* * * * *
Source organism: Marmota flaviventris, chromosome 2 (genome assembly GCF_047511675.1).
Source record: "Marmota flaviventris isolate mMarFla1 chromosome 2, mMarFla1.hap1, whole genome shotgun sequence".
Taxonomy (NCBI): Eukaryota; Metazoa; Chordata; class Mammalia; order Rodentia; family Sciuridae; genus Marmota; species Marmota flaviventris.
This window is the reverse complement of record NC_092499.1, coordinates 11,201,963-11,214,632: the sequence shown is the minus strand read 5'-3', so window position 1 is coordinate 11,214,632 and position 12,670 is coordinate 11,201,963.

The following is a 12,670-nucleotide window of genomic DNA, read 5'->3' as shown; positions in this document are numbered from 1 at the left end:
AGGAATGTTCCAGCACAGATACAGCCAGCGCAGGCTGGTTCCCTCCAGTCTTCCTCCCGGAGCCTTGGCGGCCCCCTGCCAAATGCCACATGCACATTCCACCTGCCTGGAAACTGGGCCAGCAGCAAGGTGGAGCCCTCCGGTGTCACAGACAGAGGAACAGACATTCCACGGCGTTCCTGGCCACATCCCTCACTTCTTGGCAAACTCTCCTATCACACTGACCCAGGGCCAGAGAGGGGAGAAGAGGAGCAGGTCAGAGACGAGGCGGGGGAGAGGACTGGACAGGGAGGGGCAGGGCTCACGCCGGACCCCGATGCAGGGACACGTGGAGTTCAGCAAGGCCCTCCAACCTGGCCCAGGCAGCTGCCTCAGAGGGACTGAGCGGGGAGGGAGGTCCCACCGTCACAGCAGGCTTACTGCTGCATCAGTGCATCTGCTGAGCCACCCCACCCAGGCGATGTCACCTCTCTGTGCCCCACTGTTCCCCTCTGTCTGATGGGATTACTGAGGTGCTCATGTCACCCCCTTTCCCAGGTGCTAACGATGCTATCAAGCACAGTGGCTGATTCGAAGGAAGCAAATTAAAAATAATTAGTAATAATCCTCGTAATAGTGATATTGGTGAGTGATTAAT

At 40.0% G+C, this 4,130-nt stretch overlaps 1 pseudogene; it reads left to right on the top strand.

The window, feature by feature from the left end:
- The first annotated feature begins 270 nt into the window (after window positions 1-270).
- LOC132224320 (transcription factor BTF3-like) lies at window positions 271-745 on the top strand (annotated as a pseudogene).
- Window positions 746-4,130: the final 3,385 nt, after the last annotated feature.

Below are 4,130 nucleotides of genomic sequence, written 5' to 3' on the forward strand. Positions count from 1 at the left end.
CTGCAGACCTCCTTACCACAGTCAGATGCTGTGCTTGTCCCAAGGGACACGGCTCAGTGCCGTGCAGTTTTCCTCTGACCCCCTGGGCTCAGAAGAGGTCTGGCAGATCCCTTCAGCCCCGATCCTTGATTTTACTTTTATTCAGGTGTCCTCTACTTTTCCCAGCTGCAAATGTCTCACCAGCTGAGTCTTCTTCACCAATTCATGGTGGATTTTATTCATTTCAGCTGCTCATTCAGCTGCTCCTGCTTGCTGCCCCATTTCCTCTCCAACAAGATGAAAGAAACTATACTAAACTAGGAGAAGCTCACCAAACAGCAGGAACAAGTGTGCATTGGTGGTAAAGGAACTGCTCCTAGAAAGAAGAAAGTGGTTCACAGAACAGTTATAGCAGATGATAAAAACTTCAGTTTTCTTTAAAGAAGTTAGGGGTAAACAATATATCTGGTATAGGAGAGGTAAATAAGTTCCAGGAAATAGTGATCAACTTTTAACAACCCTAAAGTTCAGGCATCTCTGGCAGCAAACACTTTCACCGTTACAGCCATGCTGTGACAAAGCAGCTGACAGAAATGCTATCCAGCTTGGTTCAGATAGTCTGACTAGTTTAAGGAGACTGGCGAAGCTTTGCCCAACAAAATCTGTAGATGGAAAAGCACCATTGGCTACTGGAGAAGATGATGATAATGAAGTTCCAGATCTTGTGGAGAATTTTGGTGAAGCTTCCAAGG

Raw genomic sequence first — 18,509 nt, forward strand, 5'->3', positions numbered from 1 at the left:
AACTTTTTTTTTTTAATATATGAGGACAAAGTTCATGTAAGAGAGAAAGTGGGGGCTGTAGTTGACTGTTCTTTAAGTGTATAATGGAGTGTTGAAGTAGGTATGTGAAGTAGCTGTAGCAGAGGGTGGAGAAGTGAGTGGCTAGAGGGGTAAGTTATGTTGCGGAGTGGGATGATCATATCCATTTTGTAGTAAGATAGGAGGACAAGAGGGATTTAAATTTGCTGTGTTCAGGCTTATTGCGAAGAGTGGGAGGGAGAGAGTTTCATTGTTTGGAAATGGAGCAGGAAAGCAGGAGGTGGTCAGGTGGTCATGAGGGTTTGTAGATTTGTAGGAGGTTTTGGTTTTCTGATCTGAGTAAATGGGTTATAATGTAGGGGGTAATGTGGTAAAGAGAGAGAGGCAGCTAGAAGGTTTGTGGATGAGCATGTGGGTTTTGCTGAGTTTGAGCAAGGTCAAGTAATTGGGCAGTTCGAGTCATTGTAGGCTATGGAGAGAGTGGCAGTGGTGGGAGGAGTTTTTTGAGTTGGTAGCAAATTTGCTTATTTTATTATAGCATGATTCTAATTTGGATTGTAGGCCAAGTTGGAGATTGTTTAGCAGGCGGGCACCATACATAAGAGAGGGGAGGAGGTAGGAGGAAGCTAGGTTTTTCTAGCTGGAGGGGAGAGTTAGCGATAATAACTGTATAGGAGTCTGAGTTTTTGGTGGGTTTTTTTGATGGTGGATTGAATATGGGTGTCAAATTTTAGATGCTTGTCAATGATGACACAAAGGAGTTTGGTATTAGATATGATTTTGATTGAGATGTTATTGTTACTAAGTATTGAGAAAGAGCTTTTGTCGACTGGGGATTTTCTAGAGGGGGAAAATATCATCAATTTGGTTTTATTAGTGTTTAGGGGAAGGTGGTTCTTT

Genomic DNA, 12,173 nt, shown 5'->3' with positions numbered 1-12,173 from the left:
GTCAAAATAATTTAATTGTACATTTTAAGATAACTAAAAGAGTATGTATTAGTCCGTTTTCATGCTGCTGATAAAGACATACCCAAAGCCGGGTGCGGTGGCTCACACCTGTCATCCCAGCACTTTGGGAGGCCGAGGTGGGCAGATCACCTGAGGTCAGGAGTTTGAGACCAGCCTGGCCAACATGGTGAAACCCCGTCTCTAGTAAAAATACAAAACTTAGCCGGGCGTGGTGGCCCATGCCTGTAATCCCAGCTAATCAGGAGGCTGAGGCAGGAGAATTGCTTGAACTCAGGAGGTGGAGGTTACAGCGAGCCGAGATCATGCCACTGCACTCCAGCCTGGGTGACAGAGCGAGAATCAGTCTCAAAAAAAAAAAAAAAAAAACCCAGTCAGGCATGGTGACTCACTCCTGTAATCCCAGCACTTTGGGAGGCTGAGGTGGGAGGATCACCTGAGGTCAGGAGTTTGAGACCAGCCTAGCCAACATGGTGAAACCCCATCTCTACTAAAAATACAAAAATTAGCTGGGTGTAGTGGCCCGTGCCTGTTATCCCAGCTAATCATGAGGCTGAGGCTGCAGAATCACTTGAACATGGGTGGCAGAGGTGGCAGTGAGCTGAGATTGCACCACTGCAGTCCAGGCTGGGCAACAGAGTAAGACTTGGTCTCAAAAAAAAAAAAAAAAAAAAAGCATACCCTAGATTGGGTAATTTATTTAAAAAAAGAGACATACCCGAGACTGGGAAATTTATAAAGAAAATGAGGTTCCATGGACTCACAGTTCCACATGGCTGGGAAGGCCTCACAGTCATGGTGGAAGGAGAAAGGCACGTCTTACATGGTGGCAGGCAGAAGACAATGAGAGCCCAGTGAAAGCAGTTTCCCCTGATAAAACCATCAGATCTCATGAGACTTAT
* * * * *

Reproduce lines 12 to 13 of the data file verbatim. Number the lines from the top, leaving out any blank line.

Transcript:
Below are 4,130 nucleotides of genomic sequence, written 5' to 3' on the forward strand. Positions count from 1 at the left end.
CTGCAGACCTCCTTACCACAGTCAGATGCTGTGCTTGTCCCAAGGGACACGGCTCAGTGCCGTGCAGTTTTCCTCTGACCCCCTGGGCTCAGAAGAGGTCTGGCAGATCCCTTCAGCCCCGATCCTTGATTTTACTTTTATTCAGGTGTCCTCTACTTTTCCCAGCTGCAAATGTCTCACCAGCTGAGTCTTCTTCACCAATTCATGGTGGATTTTATTCATTTCAGCTGCTCATTCAGCTGCTCCTGCTTGCTGCCCCATTTCCTCTCCAACAAGATGAAAGAAACTATACTAAACTAGGAGAAGCTCACCAAACAGCAGGAACAAGTGTGCATTGGTGGTAAAGGAACTGCTCCTAGAAAGAAGAAAGTGGTTCACAGAACAGTTATAGCAGATGATAAAAACTTCAGTTTTCTTTAAAGAAGTTAGGGGTAAACAATATATCTGGTATAGGAGAGGTAAATAAGTTCCAGGAAATAGTGATCAACTTTTAACAACCCTAAAGTTCAGGCATCTCTGGCAGCAAACACTTTCACCGTTACAGCCATGCTGTGACAAAGCAGCTGACAGAAATGCTATCCAGCTTGGTTCAGATAGTCTGACTAGTTTAAGGAGACTGGCGAAGCTTTGCCCAACAAAATCTGTAGATGGAAAAGCACCATTGGCTACTGGAGAAGATGATGATAATGAAGTTCCAGATCTTGTGGAGAATTTTGGTGAAGCTTCCAAGG